This book explores how human geography can engage with a variety of important policy issues through linking together GIS and spatial analysis. It considers how geography can ‘outreach’ to the wider community and demonstrates the importance of applied GIS and spatial analysis for solving real world problems in both the public and private sector.
The book is divided into two sections. The first section introduces basic theoretical material from a social science perspective. This section explores how spatial data is handled in a GIS, forms of geocoding, geoprocessing and visualisation, and ends with a discussion of basic GIS functionality – what are the standard spatial commands within GIS packages and what can they offer in terms of spatial analysis? Part B then explores the range of applications that GIS has been primarily used for in the social sciences, offering a global perspective of examples at a range of spatial scales. The book explores the use of GIS in crime, health, education, retail location, urban planning, transport, geodemographics, emergency planning and poverty/income inequalities. The text is supplemented with practical examples at the end of each chapter, and a companion website containing further examples and data sets. These will be written in both MAPINFO and ARC, to show how the user can access data and put the theory in the textbook to applied use.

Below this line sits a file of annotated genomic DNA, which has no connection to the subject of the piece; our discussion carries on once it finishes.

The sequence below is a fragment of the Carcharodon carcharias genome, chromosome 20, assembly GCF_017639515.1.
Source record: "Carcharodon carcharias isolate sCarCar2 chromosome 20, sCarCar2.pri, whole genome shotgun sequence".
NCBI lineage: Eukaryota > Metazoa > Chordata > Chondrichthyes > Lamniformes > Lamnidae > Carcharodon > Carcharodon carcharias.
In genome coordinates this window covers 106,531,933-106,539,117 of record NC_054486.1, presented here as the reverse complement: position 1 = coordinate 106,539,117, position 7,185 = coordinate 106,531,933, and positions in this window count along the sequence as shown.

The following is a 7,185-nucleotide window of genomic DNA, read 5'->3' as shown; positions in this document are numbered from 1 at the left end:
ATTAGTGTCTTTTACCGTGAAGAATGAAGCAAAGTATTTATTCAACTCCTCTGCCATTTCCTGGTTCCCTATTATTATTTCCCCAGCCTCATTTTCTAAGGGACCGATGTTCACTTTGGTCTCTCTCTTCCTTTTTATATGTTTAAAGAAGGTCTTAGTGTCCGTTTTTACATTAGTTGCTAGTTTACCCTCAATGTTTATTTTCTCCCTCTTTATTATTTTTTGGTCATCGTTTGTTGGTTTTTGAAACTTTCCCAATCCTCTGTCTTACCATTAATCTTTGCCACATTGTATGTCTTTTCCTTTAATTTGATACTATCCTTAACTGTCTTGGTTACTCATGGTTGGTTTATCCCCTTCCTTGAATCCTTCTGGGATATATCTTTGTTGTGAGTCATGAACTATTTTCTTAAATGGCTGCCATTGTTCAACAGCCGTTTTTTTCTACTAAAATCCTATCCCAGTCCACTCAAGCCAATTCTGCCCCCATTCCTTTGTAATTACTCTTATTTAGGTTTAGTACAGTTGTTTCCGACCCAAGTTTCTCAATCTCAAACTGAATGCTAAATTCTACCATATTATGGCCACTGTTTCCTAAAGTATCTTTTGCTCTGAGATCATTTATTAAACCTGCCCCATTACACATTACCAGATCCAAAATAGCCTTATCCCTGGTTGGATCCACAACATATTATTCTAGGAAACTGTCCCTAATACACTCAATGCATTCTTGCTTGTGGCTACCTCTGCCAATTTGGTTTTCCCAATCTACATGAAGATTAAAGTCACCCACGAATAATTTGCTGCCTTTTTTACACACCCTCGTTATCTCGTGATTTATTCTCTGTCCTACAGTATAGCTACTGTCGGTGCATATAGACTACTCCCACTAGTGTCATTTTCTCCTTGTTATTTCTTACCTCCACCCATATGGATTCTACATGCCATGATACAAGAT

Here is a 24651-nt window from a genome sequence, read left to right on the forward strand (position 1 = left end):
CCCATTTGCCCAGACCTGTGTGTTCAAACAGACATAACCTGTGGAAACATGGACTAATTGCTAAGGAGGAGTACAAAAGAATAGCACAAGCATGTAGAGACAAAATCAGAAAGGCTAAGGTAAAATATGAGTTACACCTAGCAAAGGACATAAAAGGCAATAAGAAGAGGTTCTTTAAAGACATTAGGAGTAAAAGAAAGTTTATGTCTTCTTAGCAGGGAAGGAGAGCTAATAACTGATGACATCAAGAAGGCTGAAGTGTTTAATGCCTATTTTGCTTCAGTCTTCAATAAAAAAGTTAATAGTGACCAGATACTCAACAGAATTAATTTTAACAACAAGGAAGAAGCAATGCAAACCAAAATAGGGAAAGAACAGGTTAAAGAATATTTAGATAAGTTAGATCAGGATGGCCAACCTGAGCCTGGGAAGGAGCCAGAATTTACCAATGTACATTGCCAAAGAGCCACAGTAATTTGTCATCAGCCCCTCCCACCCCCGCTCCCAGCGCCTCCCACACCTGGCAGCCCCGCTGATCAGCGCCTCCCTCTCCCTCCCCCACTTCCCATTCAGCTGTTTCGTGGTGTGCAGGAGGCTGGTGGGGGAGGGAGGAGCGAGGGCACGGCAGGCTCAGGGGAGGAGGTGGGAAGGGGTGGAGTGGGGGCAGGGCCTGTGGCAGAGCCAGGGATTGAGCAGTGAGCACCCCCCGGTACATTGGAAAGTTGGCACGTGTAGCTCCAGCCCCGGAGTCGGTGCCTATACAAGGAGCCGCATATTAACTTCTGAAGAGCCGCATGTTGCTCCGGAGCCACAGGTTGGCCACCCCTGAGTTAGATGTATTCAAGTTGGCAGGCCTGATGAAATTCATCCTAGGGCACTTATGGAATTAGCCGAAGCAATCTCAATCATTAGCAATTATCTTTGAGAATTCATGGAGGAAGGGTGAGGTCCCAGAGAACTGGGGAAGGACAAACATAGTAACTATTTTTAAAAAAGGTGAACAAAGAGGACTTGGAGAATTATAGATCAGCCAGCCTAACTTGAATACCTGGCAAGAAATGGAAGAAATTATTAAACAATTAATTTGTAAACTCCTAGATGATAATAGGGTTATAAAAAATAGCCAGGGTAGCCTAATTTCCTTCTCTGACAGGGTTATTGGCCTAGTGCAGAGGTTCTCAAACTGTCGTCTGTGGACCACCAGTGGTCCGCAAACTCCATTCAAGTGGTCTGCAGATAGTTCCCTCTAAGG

This book is the first to offer a social science approach to GIS techniques and applications while showing the user how to do GIS. It provides a range of modern applications of GIS with associated practicals to work through, and demonstrates how researcher and policy makers alike can use GIS to plan services more effectively. It will be of great interest to geographers, as well as the broader social sciences, such as sociology, crime science, health, business and marketing.
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